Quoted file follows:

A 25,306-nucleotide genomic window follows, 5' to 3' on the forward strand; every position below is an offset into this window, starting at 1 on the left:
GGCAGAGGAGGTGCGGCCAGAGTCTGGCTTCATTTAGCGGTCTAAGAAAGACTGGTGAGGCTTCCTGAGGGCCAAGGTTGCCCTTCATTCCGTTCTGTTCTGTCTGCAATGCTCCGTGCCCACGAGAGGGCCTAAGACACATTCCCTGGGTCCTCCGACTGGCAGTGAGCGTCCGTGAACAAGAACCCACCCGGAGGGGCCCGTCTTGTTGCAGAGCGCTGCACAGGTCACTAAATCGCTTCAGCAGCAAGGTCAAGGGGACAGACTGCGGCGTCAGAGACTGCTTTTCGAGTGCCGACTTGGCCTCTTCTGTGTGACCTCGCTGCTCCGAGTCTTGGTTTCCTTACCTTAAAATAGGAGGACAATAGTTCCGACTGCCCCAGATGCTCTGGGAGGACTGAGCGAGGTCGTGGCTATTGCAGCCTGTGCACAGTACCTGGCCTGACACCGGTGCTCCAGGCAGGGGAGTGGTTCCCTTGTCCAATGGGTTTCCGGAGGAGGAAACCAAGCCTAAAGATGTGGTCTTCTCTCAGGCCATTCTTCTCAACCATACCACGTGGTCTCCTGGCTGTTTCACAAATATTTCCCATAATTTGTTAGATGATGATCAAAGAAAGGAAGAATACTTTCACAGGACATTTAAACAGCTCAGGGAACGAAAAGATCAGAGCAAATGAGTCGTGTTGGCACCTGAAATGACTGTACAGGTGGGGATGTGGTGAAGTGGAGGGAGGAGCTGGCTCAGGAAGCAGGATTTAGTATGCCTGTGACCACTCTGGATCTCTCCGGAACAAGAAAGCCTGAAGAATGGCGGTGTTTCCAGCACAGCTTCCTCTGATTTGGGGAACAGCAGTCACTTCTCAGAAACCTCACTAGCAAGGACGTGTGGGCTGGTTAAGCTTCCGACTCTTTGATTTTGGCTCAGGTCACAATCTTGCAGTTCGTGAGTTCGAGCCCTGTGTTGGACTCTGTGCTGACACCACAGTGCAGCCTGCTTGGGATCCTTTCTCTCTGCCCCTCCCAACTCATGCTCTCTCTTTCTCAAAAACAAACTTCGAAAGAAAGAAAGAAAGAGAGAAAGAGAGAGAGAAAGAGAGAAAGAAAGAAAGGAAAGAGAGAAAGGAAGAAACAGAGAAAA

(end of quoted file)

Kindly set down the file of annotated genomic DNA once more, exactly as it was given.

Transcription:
A 25,306-nucleotide genomic window follows, 5' to 3' on the forward strand; every position below is an offset into this window, starting at 1 on the left:
GGCAGAGGAGGTGCGGCCAGAGTCTGGCTTCATTTAGCGGTCTAAGAAAGACTGGTGAGGCTTCCTGAGGGCCAAGGTTGCCCTTCATTCCGTTCTGTTCTGTCTGCAATGCTCCGTGCCCACGAGAGGGCCTAAGACACATTCCCTGGGTCCTCCGACTGGCAGTGAGCGTCCGTGAACAAGAACCCACCCGGAGGGGCCCGTCTTGTTGCAGAGCGCTGCACAGGTCACTAAATCGCTTCAGCAGCAAGGTCAAGGGGACAGACTGCGGCGTCAGAGACTGCTTTTCGAGTGCCGACTTGGCCTCTTCTGTGTGACCTCGCTGCTCCGAGTCTTGGTTTCCTTACCTTAAAATAGGAGGACAATAGTTCCGACTGCCCCAGATGCTCTGGGAGGACTGAGCGAGGTCGTGGCTATTGCAGCCTGTGCACAGTACCTGGCCTGACACCGGTGCTCCAGGCAGGGGAGTGGTTCCCTTGTCCAATGGGTTTCCGGAGGAGGAAACCAAGCCTAAAGATGTGGTCTTCTCTCAGGCCATTCTTCTCAACCATACCACGTGGTCTCCTGGCTGTTTCACAAATATTTCCCATAATTTGTTAGATGATGATCAAAGAAAGGAAGAATACTTTCACAGGACATTTAAACAGCTCAGGGAACGAAAAGATCAGAGCAAATGAGTCGTGTTGGCACCTGAAATGACTGTACAGGTGGGGATGTGGTGAAGTGGAGGGAGGAGCTGGCTCAGGAAGCAGGATTTAGTATGCCTGTGACCACTCTGGATCTCTCCGGAACAAGAAAGCCTGAAGAATGGCGGTGTTTCCAGCACAGCTTCCTCTGATTTGGGGAACAGCAGTCACTTCTCAGAAACCTCACTAGCAAGGACGTGTGGGCTGGTTAAGCTTCCGACTCTTTGATTTTGGCTCAGGTCACAATCTTGCAGTTCGTGAGTTCGAGCCCTGTGTTGGACTCTGTGCTGACACCACAGTGCAGCCTGCTTGGGATCCTTTCTCTCTGCCCCTCCCAACTCATGCTCTCTCTTTCTCAAAAACAAACTTCGAAAGAAAGAAAGAAAGAGAGAAAGAGAGAGAGAAAGAGAGAAAGAAAGAAAGGAAAGAGAGAAAGGAAGAAACAGAGAAAA